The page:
The natural gas industry is more bullish about the Utica Shale than ever before, but several geologists remain skeptical until more data is publicly available about the play.
Chesapeake Energy Corp. launched a flurry of interest in the Utica after CEO Aubrey McClendon recently called the play "economically superior" to the Eagle Ford Shale of South Texas and estimated that Chesapeake's 1.25 million net acres in the play could be worth $15 billion to $20 billion for shareholders (see Shale Daily, Aug. 1).
Although he didn't offer any reserve estimates, McClendon said the Utica, like the Eagle Ford, should have three phases: a dry gas phase in the east, a wet gas phase in the middle and an oil phase in the west, but is "economically superior" because of "the quality of the rock and the location of the asset." He added that Chesapeake has drilled nine vertical wells and six horizontal wells in the Utica, drilled and analyzed more than 3,200 feet of core samples and examined more than 2,000 well logs that have penetrated the Utica.
That extensive information remains proprietary, though, and public sources of data about the formation directly below the prolific Marcellus Shale remain scarce.
"I have not seen any production data that substantiates the hype and until I see that I would rather not comment on the Utica one way or the other," said Terry Engelder, the Pennsylvania State University (PSU) geosciences professor who helped prove the value of the Marcellus.
While geologists generally agree that the Utica is the source rock for other productive formations above and below it, such as the Trenton/Black River and the Clinton/Medina groups, they still don't have a clear sense of amount of oil and natural gas in question.
The U.S. Geological Survey has yet to formally assess the "undiscovered resources" in the Utica. The Ohio Geological Survey in March estimated that the Utica in Ohio could contain some 15.7 Tcf of natural gas and 5.5 billion bbl of oil, but noted that it couldn't "properly" estimate the probable reserves until there is more production history from the Utica.
That figure also only covers one portion of a play that stretches from Quebec to Ohio.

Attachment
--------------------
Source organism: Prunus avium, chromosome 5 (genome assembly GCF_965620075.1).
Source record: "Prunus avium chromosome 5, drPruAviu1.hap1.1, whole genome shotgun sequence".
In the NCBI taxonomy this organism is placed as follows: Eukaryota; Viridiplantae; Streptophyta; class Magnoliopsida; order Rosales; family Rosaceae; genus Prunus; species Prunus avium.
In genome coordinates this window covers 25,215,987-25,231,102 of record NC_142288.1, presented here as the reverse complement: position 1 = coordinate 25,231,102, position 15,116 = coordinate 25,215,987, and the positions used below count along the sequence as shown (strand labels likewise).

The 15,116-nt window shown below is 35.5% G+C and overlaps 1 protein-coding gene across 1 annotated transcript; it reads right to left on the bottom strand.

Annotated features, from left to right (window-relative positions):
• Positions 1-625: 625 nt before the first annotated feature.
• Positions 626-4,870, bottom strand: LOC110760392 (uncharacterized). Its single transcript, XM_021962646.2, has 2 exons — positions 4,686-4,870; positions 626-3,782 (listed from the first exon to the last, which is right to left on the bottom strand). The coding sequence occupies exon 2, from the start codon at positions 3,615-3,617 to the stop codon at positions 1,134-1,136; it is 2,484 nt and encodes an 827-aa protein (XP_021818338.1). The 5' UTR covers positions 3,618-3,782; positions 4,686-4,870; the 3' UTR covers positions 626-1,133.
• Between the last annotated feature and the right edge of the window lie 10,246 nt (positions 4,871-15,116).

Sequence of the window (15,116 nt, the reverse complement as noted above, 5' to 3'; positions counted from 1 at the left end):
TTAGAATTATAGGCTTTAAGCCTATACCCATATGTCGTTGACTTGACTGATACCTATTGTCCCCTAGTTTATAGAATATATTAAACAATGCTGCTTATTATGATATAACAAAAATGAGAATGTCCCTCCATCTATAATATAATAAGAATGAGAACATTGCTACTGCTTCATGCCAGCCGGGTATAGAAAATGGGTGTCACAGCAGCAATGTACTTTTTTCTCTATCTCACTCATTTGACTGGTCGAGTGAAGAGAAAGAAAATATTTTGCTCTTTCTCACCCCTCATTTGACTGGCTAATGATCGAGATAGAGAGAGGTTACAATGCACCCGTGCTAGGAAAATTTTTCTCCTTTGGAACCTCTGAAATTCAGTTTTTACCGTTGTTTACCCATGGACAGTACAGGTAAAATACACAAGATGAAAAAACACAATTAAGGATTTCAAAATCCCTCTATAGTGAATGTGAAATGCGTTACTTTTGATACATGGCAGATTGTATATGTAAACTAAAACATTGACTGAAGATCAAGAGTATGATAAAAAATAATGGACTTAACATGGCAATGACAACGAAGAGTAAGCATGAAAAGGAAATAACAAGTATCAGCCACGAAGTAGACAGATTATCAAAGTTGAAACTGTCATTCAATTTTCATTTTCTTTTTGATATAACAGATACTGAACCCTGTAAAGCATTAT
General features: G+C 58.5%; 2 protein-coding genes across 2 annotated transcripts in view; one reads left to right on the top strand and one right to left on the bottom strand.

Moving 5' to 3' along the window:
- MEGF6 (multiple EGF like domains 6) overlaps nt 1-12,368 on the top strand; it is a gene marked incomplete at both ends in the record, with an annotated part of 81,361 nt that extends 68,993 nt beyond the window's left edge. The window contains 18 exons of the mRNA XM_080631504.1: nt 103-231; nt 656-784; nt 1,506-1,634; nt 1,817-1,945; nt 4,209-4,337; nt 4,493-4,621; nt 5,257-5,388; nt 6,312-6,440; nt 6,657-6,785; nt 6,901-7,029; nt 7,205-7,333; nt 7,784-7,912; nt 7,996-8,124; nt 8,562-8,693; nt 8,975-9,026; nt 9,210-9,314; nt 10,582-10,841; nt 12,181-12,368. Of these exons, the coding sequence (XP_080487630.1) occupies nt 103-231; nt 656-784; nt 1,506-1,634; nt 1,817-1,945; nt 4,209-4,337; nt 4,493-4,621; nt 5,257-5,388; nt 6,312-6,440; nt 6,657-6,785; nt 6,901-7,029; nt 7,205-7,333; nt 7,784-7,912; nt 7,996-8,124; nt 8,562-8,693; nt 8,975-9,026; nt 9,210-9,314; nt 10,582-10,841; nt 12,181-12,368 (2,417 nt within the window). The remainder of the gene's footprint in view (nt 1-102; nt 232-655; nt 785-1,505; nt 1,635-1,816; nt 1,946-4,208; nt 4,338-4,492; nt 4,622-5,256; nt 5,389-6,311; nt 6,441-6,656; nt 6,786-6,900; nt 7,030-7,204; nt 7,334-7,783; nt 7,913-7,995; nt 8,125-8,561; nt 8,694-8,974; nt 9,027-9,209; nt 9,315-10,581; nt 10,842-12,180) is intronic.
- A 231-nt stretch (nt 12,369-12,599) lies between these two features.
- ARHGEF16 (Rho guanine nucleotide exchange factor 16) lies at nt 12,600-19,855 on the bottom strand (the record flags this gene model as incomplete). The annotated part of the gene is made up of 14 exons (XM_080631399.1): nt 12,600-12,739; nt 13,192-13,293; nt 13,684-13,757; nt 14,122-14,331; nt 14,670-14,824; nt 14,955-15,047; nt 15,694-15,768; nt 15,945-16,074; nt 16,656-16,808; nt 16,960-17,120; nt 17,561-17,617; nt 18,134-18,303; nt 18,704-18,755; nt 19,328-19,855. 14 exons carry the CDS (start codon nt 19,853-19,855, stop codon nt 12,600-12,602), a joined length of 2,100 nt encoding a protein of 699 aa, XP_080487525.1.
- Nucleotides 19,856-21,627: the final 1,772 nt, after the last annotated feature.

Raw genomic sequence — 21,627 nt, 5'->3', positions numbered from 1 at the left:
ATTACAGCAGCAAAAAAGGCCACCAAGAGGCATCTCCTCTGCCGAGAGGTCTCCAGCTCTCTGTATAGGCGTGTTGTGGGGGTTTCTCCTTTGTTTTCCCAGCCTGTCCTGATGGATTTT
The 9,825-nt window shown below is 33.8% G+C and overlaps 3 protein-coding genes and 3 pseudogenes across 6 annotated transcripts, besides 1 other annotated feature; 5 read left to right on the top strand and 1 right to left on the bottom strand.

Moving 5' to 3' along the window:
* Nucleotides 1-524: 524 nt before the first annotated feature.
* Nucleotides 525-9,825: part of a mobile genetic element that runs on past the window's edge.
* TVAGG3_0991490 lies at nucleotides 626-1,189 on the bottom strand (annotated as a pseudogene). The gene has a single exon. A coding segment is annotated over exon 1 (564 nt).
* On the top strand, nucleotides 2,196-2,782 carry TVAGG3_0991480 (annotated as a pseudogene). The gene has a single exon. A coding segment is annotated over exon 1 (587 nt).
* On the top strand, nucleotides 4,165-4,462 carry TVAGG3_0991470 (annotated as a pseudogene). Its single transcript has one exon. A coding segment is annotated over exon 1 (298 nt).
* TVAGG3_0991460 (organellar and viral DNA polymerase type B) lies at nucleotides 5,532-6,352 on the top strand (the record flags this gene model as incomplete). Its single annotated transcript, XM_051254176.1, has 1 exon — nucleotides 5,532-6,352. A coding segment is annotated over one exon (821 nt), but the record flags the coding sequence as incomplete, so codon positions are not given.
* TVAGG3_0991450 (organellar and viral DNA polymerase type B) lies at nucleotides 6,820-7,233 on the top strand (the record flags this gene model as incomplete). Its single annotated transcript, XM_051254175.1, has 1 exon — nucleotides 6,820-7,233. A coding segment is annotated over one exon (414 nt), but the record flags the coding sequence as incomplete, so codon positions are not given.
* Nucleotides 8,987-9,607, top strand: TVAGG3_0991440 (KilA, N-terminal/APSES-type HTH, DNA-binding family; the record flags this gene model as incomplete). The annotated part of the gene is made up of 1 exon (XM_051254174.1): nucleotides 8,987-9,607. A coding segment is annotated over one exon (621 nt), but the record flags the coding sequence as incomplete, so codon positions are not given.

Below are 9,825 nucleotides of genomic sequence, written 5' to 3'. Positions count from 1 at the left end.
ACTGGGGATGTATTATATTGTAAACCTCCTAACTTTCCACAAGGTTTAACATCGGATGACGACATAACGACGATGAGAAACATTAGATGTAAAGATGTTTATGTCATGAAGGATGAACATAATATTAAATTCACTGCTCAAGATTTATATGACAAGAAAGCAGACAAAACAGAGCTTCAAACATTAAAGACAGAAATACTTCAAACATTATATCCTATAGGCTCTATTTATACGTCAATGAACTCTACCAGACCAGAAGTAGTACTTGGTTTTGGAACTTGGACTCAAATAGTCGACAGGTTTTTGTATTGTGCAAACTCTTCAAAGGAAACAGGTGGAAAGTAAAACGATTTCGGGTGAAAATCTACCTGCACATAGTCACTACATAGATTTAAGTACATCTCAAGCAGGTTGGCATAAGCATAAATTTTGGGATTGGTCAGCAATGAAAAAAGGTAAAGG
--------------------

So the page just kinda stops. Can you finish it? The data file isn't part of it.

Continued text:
Like its productivity, the quality of the Utica is also uncertain, geologists said.
For instance, the Utica is thinner in New York and Ohio than it is in western Pennsylvania.
So while companies might have enough information to begin developing the edges of the play, they are still exploring its center, according to Michael Arthur, a professor of geology and co-director of the Marcellus Center for Outreach and Research at PSU.
"It's probably early days for Pennsylvania for sure," he said.
The Pennsylvania Department of Conservation and Natural Resources (DCNR) files include only two completion reports from Utica wells, from 2008 and 2010 respectively, but the DCNR noted that there are 11 outstanding drilling permits issued for wells into the Utica and associated Point Pleasant formations in Pennsylvania (see Shale Daily, May 19).
Those permits are mostly in neighboring Beaver, Lawrence and Butler counties north of Pittsburgh, but also include locations in Armstrong and Somerset counties to the west and south. And one company is planning to drill a Utica well in northwestern Pennsylvania.
That geographic diversity suggests companies are still studying the play, Arthur said.
To the west, on the other hand, the Ohio Department of Natural Resources has issued more than 40 Utica/Point Pleasant drilling permits in eight eastern counties since June.
Because the Utica is shallower in Ohio than in Pennsylvania, operators there have been drilling through it for years to get to deeper formations, giving them snippets of information about the depth, thickness and ratio between shale and sandstone across the play, according to Jeff Daniels, a professor in the School of Earth Sciences at Ohio State University.
But, he said, "We've got to get a lot more holes before we know the potential of the Utica."
Chesapeake and other companies aim to do just that.